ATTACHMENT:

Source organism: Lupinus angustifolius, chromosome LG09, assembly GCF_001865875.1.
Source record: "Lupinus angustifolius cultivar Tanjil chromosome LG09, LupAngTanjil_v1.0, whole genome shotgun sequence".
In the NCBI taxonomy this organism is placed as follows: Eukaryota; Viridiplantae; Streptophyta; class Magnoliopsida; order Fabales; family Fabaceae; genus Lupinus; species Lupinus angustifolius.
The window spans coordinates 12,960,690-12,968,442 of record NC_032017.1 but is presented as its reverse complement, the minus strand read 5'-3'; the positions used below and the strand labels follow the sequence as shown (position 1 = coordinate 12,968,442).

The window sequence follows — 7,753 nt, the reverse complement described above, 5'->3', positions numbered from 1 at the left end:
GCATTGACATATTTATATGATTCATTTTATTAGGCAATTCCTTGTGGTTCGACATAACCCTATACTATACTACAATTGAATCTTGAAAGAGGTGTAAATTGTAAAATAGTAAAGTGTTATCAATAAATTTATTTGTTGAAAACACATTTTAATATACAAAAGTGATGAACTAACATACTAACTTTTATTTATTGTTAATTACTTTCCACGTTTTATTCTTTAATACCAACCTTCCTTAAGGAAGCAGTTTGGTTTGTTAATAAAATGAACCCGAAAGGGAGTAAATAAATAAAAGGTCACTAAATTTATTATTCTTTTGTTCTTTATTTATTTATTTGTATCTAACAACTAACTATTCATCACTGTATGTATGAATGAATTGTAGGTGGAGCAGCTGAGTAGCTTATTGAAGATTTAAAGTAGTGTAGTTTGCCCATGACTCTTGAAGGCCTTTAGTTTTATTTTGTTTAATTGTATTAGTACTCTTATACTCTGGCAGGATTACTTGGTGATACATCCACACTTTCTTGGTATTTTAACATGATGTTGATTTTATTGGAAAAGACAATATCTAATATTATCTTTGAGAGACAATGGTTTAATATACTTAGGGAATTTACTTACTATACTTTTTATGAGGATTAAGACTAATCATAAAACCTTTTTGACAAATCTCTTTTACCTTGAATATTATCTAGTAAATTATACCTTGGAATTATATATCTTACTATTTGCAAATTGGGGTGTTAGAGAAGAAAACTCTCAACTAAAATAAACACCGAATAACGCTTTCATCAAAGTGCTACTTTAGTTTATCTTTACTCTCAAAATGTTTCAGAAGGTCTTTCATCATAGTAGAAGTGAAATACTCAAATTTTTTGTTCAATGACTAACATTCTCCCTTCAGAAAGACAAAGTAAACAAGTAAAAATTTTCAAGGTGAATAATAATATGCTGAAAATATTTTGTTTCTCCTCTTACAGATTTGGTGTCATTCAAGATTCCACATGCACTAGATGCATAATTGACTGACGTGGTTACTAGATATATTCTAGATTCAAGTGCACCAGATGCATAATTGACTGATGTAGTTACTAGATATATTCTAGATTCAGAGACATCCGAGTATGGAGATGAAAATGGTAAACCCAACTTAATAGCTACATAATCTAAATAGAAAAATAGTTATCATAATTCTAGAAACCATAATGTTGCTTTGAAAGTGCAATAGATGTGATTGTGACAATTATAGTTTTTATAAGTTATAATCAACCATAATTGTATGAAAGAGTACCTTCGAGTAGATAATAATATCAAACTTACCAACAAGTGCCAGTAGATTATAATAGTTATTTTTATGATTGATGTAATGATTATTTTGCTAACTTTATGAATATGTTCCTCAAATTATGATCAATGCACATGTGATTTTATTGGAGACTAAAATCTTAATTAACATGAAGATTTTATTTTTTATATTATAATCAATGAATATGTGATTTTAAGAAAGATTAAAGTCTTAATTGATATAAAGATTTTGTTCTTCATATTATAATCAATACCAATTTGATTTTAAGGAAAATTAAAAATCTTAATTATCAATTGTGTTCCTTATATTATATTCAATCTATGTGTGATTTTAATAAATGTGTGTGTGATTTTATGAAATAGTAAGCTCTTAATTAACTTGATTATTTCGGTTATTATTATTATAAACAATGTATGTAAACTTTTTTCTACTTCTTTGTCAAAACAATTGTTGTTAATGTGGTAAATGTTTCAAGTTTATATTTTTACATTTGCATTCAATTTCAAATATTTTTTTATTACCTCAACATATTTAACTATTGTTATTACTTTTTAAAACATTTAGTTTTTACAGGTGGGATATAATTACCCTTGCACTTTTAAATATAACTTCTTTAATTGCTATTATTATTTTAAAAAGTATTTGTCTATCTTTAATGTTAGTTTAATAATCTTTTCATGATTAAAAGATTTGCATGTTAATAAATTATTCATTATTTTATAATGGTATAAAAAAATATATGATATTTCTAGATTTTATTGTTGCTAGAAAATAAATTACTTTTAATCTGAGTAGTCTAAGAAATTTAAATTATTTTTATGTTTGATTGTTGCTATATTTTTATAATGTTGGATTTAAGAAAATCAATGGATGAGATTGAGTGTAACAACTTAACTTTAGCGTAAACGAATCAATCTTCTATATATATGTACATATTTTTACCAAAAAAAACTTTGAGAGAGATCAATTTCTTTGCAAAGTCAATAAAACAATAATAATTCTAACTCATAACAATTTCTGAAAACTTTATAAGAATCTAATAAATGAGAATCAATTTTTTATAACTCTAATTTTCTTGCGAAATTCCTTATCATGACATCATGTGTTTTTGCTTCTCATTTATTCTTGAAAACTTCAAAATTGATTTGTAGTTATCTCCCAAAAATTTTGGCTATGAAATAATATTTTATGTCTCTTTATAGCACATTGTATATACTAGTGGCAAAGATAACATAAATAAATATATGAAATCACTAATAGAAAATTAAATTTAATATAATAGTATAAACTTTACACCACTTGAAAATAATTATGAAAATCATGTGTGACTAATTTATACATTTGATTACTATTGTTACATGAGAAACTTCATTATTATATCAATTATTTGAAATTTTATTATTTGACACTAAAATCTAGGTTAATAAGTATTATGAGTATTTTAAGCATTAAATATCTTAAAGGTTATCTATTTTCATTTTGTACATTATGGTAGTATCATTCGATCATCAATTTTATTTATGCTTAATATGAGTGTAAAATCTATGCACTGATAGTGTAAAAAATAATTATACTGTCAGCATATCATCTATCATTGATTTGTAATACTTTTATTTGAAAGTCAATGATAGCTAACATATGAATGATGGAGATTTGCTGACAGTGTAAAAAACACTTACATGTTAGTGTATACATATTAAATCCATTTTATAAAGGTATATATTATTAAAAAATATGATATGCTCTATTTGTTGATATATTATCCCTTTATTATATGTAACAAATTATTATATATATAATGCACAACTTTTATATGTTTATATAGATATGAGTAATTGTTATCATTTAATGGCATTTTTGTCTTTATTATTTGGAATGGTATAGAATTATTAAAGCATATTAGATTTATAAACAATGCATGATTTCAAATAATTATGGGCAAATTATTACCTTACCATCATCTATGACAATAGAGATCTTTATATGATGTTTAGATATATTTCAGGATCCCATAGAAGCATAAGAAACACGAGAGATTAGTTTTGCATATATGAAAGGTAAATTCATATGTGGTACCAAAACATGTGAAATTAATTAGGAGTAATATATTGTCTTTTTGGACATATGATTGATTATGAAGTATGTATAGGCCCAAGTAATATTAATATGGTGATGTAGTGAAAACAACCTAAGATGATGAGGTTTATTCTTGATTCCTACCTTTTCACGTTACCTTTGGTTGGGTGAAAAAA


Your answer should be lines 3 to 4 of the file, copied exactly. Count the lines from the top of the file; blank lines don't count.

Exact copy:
In the NCBI taxonomy this organism is placed as follows: Eukaryota; Viridiplantae; Streptophyta; class Magnoliopsida; order Fabales; family Fabaceae; genus Lupinus; species Lupinus angustifolius.
The window spans coordinates 12,960,690-12,968,442 of record NC_032017.1 but is presented as its reverse complement, the minus strand read 5'-3'; the positions used below and the strand labels follow the sequence as shown (position 1 = coordinate 12,968,442).